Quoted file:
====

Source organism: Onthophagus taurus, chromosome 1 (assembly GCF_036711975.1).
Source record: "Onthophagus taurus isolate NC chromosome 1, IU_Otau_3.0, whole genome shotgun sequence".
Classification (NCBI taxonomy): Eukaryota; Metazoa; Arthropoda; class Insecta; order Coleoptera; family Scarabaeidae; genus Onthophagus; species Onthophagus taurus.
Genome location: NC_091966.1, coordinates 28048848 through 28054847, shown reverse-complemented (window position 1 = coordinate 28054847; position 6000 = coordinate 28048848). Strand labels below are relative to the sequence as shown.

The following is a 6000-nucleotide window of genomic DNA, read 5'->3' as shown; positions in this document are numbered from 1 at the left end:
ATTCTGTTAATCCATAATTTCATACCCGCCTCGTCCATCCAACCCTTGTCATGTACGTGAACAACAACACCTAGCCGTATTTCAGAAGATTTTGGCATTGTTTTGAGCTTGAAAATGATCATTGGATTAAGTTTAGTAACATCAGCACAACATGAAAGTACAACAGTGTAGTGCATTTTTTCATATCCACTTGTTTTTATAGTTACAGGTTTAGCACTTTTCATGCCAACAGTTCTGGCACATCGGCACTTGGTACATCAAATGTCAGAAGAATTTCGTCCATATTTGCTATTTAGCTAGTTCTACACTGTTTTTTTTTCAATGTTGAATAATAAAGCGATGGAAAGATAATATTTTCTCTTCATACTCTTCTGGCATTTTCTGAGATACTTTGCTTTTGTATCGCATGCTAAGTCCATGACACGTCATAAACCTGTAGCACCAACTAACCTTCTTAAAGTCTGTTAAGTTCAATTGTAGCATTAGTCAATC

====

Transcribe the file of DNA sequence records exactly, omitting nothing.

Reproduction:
Source organism: Onthophagus taurus, chromosome 1 (assembly GCF_036711975.1).
Source record: "Onthophagus taurus isolate NC chromosome 1, IU_Otau_3.0, whole genome shotgun sequence".
Classification (NCBI taxonomy): Eukaryota; Metazoa; Arthropoda; class Insecta; order Coleoptera; family Scarabaeidae; genus Onthophagus; species Onthophagus taurus.
Genome location: NC_091966.1, coordinates 28048848 through 28054847, shown reverse-complemented (window position 1 = coordinate 28054847; position 6000 = coordinate 28048848). Strand labels below are relative to the sequence as shown.

The following is a 6000-nucleotide window of genomic DNA, read 5'->3' as shown; positions in this document are numbered from 1 at the left end:
ATTCTGTTAATCCATAATTTCATACCCGCCTCGTCCATCCAACCCTTGTCATGTACGTGAACAACAACACCTAGCCGTATTTCAGAAGATTTTGGCATTGTTTTGAGCTTGAAAATGATCATTGGATTAAGTTTAGTAACATCAGCACAACATGAAAGTACAACAGTGTAGTGCATTTTTTCATATCCACTTGTTTTTATAGTTACAGGTTTAGCACTTTTCATGCCAACAGTTCTGGCACATCGGCACTTGGTACATCAAATGTCAGAAGAATTTCGTCCATATTTGCTATTTAGCTAGTTCTACACTGTTTTTTTTTCAATGTTGAATAATAAAGCGATGGAAAGATAATATTTTCTCTTCATACTCTTCTGGCATTTTCTGAGATACTTTGCTTTTGTATCGCATGCTAAGTCCATGACACGTCATAAACCTGTAGCACCAACTAACCTTCTTAAAGTCTGTTAAGTTCAATTGTAGCATTAGTCAATC